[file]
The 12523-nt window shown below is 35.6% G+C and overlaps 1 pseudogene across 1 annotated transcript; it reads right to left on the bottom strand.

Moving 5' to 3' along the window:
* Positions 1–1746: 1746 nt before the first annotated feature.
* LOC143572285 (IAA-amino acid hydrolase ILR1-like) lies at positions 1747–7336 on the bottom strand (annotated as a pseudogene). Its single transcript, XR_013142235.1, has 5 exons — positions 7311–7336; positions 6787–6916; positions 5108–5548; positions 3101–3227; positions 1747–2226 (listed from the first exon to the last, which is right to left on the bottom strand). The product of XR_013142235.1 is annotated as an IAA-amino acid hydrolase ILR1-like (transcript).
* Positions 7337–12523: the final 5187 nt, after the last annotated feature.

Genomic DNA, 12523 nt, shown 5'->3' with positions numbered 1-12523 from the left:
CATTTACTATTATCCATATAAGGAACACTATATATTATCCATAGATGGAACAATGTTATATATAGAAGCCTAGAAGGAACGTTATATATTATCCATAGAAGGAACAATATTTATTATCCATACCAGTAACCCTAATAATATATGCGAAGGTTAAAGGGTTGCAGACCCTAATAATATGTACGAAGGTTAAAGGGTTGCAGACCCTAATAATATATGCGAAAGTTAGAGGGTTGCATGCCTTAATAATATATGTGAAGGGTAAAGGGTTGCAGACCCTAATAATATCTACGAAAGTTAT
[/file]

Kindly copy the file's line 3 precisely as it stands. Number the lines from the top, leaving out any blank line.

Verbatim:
* Positions 1–1746: 1746 nt before the first annotated feature.